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Will Maslow, executive director of the American Jewish Congress from 1960 to 1972, at the height of its civil rights involvements, was born in the Ukraine on this date in 1907. During World War II, Maslow served as first director of President Franklin Roosevelt's Committee on Fair Employment Practices, which Roosevelt created at the urging of A. Philip Randolph to investigate discrimination in defense contracting. Maslow then served as AJC general counsel and director of its new Commission on Law and Social Action before taking the reins of the organization. He also remained general counsel until his retirement in 1984. Under his leadership, the AJCongress filed numerous lawsuits and friend-of-the-court briefs in cases about housing and employment discrimination, religious freedom, and civil liberties. Maslow died in 2007 at age 99.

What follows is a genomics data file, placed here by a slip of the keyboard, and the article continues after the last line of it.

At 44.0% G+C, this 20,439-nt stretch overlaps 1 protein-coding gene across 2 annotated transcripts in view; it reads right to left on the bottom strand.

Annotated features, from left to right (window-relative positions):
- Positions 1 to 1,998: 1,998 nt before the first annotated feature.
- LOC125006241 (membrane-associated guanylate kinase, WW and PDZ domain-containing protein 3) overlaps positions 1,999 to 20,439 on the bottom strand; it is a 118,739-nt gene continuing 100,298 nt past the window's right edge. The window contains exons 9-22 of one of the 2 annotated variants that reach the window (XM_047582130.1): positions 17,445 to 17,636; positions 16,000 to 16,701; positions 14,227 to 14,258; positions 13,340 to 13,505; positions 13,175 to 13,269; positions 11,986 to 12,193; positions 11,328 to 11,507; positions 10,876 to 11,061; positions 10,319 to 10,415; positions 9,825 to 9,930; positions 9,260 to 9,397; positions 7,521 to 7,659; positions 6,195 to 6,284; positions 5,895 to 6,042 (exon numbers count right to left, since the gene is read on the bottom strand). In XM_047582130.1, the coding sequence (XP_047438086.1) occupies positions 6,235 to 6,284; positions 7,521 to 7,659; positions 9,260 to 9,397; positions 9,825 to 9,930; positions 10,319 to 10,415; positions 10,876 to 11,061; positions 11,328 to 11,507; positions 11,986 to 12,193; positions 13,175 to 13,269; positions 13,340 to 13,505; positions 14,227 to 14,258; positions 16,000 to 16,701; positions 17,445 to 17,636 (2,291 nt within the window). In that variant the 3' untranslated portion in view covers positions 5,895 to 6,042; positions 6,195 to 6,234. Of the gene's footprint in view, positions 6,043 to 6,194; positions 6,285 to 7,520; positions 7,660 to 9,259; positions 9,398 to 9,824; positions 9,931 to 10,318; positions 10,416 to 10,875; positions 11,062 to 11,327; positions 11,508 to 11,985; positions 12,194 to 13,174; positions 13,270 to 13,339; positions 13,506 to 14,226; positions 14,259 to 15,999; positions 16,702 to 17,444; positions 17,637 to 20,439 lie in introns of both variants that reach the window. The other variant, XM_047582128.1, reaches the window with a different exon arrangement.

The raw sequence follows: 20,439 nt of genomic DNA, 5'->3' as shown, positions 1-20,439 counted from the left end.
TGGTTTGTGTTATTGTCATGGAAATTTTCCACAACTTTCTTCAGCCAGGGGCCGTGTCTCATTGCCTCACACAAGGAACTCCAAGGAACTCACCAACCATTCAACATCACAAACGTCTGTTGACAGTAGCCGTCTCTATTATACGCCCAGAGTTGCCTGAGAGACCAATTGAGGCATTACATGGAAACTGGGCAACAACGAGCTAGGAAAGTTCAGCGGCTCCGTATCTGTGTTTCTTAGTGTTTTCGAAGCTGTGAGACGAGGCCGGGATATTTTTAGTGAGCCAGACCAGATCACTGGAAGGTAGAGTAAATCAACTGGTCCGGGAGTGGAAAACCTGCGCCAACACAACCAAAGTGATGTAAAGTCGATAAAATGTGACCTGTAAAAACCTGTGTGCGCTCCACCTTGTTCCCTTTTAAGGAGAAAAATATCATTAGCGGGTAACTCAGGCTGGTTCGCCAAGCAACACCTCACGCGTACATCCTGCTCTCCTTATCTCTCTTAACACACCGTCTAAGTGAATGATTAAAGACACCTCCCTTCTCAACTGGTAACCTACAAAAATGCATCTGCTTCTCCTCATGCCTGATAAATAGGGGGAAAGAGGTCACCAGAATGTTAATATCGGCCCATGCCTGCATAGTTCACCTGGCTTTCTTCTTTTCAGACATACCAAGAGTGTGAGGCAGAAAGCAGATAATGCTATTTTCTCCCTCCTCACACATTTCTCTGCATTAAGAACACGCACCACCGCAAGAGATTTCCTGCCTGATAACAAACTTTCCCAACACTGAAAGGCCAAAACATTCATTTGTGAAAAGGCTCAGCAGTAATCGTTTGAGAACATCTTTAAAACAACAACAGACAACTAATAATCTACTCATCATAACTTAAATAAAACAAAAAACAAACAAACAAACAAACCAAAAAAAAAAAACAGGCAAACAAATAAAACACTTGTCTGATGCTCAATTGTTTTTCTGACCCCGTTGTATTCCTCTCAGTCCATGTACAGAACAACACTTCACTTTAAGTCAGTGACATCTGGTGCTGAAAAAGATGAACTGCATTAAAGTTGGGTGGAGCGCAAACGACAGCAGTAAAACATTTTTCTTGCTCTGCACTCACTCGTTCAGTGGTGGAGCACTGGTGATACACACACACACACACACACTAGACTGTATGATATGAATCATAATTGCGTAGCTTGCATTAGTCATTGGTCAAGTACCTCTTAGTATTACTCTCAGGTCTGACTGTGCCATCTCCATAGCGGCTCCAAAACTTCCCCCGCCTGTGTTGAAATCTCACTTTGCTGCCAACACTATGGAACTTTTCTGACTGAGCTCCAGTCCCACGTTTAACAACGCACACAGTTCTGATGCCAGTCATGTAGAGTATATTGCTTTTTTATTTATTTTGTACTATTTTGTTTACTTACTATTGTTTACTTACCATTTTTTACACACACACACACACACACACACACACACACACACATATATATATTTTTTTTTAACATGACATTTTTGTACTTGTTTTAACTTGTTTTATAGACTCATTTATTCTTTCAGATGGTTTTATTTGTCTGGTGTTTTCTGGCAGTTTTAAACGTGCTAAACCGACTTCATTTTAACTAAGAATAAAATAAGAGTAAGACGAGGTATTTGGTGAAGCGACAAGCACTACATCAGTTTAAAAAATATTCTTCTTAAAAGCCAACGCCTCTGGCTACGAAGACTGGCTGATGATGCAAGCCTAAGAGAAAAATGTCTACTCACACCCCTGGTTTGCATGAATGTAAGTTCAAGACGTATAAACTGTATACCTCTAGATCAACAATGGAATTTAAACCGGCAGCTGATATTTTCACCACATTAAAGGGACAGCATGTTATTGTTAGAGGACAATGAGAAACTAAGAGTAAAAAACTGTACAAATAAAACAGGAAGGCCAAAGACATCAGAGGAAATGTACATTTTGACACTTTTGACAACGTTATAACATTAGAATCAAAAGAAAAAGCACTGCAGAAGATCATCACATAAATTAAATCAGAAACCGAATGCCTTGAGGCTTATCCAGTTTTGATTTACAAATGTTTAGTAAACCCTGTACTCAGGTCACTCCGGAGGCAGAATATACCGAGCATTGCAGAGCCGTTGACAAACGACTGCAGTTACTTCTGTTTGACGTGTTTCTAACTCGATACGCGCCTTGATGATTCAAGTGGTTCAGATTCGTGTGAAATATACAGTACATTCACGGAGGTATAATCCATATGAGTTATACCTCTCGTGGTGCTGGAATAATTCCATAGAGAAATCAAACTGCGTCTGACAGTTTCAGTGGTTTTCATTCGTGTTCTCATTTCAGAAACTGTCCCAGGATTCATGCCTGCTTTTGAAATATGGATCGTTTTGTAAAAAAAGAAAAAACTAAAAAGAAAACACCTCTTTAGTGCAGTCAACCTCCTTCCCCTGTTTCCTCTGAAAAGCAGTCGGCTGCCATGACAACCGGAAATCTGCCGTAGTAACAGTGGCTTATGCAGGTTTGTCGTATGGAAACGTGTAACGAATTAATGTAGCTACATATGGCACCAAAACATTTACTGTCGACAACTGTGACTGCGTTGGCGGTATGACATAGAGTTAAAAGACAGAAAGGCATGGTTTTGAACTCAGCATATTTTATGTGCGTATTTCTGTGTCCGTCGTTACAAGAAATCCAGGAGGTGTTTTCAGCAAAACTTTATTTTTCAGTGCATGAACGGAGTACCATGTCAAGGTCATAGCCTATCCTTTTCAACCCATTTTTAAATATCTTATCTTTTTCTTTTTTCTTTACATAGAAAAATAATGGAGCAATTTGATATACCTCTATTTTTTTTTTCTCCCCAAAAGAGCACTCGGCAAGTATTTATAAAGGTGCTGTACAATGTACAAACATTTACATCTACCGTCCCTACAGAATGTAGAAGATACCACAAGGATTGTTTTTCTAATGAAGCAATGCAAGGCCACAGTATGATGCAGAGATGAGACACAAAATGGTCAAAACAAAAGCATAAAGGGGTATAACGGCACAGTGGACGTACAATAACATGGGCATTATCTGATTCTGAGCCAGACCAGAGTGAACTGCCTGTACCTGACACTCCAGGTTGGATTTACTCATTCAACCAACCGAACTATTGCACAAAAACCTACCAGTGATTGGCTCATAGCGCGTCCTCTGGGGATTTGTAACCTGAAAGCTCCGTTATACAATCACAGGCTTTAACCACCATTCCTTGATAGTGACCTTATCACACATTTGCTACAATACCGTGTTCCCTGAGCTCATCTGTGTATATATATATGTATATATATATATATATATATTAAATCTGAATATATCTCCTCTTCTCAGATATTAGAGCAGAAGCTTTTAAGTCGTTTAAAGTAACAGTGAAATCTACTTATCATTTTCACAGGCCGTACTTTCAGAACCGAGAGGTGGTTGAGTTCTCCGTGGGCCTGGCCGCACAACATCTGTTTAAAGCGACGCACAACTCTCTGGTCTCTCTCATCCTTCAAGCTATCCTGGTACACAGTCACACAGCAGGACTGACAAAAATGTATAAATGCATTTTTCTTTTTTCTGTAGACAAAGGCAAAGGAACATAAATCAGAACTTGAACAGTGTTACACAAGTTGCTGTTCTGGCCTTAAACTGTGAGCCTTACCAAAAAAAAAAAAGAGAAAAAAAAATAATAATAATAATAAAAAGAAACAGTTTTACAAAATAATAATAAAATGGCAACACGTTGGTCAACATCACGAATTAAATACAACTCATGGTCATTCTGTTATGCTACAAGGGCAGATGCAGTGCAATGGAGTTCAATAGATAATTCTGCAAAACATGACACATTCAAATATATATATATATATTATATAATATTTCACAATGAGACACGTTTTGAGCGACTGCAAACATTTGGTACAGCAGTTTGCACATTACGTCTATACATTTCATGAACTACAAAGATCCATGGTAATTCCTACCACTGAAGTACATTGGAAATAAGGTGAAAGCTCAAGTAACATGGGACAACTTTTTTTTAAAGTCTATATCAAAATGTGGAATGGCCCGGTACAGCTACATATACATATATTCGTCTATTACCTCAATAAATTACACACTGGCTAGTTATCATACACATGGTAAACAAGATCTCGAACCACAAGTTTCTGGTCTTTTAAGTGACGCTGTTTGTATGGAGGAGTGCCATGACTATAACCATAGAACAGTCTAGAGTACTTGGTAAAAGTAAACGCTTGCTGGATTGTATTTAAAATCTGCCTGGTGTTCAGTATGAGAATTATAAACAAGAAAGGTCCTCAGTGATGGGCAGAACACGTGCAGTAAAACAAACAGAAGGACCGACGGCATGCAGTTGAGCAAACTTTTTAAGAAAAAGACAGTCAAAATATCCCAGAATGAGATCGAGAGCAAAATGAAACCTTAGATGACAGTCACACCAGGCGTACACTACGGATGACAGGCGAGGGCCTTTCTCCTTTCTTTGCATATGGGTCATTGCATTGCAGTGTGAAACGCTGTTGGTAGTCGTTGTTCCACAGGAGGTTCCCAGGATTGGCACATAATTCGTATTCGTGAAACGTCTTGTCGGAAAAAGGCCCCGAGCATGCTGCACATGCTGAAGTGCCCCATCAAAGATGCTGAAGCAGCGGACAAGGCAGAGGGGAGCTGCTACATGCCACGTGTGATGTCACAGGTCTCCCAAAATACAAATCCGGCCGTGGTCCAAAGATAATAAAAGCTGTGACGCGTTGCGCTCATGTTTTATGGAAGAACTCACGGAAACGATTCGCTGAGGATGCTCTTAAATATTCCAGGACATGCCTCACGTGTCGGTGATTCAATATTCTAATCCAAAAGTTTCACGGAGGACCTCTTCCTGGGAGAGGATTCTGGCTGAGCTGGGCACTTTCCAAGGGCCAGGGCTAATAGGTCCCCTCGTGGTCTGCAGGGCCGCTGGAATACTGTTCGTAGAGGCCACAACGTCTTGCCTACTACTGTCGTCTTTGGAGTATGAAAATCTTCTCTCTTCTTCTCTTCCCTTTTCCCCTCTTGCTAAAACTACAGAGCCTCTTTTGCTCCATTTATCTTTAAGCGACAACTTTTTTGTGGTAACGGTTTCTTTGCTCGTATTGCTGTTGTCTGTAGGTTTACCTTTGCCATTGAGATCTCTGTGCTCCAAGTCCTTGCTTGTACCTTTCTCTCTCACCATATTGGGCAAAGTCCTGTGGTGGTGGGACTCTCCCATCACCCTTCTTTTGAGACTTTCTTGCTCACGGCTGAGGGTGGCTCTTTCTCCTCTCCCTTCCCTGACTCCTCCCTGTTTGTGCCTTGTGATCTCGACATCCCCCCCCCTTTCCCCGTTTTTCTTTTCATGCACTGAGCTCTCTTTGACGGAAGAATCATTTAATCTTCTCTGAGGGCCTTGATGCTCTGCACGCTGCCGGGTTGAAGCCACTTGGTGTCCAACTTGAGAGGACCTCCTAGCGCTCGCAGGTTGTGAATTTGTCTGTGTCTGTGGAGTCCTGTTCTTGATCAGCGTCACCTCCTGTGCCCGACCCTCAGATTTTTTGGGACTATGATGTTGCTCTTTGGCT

"The Negroes' fight against discrimination in employment, housing, education is part of the struggle for Jews for equality of opportunity in those fields." —Will Maslow